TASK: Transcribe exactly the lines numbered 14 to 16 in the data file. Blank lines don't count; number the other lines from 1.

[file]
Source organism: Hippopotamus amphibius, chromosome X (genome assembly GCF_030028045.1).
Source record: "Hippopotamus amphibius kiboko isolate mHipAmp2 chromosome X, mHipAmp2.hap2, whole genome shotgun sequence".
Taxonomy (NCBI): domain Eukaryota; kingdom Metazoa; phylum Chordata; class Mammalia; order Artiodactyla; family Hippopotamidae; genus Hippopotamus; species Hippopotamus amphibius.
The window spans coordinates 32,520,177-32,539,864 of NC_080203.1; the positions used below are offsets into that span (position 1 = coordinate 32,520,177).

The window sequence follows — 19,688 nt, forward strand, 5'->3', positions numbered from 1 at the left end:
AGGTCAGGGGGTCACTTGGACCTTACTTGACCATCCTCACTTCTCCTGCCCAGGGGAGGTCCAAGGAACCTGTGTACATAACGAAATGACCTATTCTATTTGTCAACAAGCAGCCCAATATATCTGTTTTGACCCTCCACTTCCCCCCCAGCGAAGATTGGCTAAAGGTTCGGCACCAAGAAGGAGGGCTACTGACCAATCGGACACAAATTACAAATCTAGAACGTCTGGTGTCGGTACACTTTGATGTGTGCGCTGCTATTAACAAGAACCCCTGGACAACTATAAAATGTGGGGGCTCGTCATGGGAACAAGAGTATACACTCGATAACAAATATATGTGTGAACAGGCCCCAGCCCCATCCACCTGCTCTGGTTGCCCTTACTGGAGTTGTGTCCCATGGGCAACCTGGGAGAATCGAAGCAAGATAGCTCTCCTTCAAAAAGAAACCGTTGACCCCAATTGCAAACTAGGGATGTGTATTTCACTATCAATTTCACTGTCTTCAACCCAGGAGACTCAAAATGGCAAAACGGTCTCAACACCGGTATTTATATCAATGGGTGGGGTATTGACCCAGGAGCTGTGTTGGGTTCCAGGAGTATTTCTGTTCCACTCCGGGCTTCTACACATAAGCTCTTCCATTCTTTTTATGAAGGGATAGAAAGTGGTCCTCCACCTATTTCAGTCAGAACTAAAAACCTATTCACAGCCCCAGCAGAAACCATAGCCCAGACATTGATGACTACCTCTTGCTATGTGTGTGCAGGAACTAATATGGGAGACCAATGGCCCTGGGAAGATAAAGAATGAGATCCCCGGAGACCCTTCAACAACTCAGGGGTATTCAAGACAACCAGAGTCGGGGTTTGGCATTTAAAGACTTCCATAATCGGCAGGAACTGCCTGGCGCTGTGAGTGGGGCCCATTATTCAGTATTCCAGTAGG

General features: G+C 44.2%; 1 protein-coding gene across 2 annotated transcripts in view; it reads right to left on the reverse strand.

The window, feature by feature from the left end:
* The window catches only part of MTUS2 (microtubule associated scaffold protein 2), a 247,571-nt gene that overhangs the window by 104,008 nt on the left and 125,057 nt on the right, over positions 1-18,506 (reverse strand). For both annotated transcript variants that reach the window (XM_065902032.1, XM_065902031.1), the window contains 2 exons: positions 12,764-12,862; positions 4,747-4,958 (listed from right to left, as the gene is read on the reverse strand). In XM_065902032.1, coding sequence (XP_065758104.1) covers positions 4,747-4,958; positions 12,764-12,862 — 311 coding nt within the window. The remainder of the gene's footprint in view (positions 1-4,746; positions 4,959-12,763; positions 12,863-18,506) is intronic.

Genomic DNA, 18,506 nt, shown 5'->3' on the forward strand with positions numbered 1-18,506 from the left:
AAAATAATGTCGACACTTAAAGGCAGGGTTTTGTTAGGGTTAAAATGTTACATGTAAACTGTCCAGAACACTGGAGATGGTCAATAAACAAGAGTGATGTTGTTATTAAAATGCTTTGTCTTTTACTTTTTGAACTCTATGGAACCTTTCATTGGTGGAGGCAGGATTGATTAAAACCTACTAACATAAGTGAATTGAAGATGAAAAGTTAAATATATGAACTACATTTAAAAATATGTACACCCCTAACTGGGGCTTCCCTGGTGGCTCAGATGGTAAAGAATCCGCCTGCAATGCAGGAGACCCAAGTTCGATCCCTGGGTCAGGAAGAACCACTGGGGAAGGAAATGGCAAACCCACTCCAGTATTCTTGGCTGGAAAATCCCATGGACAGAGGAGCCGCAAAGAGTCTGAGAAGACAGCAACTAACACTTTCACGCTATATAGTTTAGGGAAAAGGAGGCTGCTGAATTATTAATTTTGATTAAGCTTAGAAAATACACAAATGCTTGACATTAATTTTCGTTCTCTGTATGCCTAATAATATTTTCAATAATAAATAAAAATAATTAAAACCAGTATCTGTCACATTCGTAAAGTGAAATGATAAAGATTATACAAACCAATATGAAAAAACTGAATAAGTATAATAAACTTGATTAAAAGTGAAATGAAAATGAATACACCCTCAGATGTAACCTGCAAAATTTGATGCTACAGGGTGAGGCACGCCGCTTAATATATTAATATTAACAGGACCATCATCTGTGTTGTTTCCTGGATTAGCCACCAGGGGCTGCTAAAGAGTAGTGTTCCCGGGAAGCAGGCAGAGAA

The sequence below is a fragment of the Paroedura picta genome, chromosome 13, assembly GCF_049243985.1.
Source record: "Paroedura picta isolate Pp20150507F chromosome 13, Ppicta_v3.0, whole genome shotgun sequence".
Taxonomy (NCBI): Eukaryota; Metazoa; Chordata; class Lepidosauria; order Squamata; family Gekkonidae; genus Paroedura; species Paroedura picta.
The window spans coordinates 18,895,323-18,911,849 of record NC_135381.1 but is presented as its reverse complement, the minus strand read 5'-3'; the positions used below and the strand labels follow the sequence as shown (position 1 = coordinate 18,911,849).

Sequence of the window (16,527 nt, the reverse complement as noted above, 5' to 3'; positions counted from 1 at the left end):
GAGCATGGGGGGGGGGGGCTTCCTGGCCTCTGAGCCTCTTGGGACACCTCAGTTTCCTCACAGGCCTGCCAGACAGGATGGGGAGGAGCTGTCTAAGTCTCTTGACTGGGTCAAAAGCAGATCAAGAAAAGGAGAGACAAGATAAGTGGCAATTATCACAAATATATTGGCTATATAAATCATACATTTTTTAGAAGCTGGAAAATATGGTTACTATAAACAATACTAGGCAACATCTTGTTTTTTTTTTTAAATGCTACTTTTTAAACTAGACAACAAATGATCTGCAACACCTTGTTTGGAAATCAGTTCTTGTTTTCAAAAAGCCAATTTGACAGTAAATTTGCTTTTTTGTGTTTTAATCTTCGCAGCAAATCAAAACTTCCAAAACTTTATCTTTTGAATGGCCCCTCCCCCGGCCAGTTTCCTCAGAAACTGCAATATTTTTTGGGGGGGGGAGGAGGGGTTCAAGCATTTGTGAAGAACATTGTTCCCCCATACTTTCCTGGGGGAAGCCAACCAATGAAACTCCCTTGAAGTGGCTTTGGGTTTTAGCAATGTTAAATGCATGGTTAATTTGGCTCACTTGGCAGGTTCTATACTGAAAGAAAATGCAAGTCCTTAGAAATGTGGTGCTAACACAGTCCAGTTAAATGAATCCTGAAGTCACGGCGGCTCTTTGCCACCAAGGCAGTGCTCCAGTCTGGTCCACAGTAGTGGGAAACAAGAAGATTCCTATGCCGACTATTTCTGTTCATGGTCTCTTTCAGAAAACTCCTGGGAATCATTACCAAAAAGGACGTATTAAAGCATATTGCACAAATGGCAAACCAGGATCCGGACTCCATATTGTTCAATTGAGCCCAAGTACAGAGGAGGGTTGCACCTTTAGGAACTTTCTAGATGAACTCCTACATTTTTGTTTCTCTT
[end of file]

Taxonomy (NCBI): Eukaryota; Metazoa; Chordata; class Lepidosauria; order Squamata; family Gekkonidae; genus Paroedura; species Paroedura picta.
The window spans coordinates 18,895,323-18,911,849 of record NC_135381.1 but is presented as its reverse complement, the minus strand read 5'-3'; the positions used below and the strand labels follow the sequence as shown (position 1 = coordinate 18,911,849).

Sequence of the window (16,527 nt, the reverse complement as noted above, 5' to 3'; positions counted from 1 at the left end):